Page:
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As I’ve written about before, sex in the media isn’t always the most accurate depiction of what sex and sexuality look like in real life. This frustrates me, because for a lot of people, fictional depictions of sex (which are usually not very realistic) are often the only ways people are learning about sex and relationships. Which is why I so love the show Sex Education. Sex Education follows a group of teenagers as they navigate school, sex, love, and relationships. The main character, Otis, is the child of a sex therapist, and takes it upon himself to provide sex and relationship advice to his peers.

The show is funny and sweet and does a wonderful job of providing accurate information about sex and showing realistic depictions of relationships. It also takes on serious topics like sexual assault, homophobia, and gender identity.

I haven’t finished the third season yet, but one of my favorite moments so far is the following exchange (which I hastily transcribed so it might not be perfect) between Otis and his best friend Eric.

Eric mentions that he and his boyfriend are “not having sex sex, just handjobs and stuff.”

Otis replies, “handjobs are sex. Virginity is a construct.”

Eric, annoyed, “Yes, yes, I know! But I still want to go all the way.”

I love this for so many reasons. Otis calls out the fact that the concept of virginity is silly, while Eric, who acknowledges that this is true, still has the opportunity to explain how some sex acts may carry more personal (or cultural) weight. 

Again, not shying away from engaging with cultural attitudes about sex, the show confronts HIV/AIDS stigma. One character, who has grown up only seeing and hearing negative, fear-mongery things about gay sex, is terrified of HIV. But at a visit to a sexual health clinic, he is reassured by the nurse that safer sex practices (getting tested, using protection, communicating with your partner(s) are all good ways to reduce risk. The nurse also tells him about PrEP, and reassures him that due to medical advances, people living with HIV are able to live completely healthy and long lives. It’s a wonderful, and stigma-free moment that I think really encapsulates this show.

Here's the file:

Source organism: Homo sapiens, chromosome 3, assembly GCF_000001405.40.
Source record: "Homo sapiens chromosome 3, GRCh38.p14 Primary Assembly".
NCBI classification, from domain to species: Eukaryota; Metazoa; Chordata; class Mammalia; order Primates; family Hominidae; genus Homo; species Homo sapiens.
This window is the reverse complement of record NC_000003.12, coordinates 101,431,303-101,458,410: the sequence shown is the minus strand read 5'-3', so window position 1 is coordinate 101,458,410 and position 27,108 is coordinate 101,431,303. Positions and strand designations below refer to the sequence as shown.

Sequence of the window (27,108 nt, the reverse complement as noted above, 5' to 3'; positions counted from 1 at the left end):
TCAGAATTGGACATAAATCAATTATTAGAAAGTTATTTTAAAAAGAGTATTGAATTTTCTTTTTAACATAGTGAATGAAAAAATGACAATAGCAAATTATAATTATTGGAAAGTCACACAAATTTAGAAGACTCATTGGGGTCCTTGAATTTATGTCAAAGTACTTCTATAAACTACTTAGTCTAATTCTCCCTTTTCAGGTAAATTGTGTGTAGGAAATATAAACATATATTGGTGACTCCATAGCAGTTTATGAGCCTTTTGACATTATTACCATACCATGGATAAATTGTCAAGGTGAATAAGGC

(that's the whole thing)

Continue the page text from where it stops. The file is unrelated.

The show is also filled with scenes that highlight the importance of communication about and during sex. At one point, a character tells her boyfriend that even though she didn’t orgasm during sex, she still had fun–I love this, because it reminds us that orgasms are not the end-all and be-all of sex. Other characters discuss safer sex, including condoms for oral (you love to see it!–though note that flavored condoms should only ever be used for oral sex, not vaginal or anal!).

If you’re looking for a funny and refreshing show, that also covers serious and educational topics in an interesting way–Sex Education is for you!

For more information about your sexual health, contact us for a free phone consult.

https://www.mazewomenshealth.com/blog/2021/11/30/sim-sex-education-on-netflix/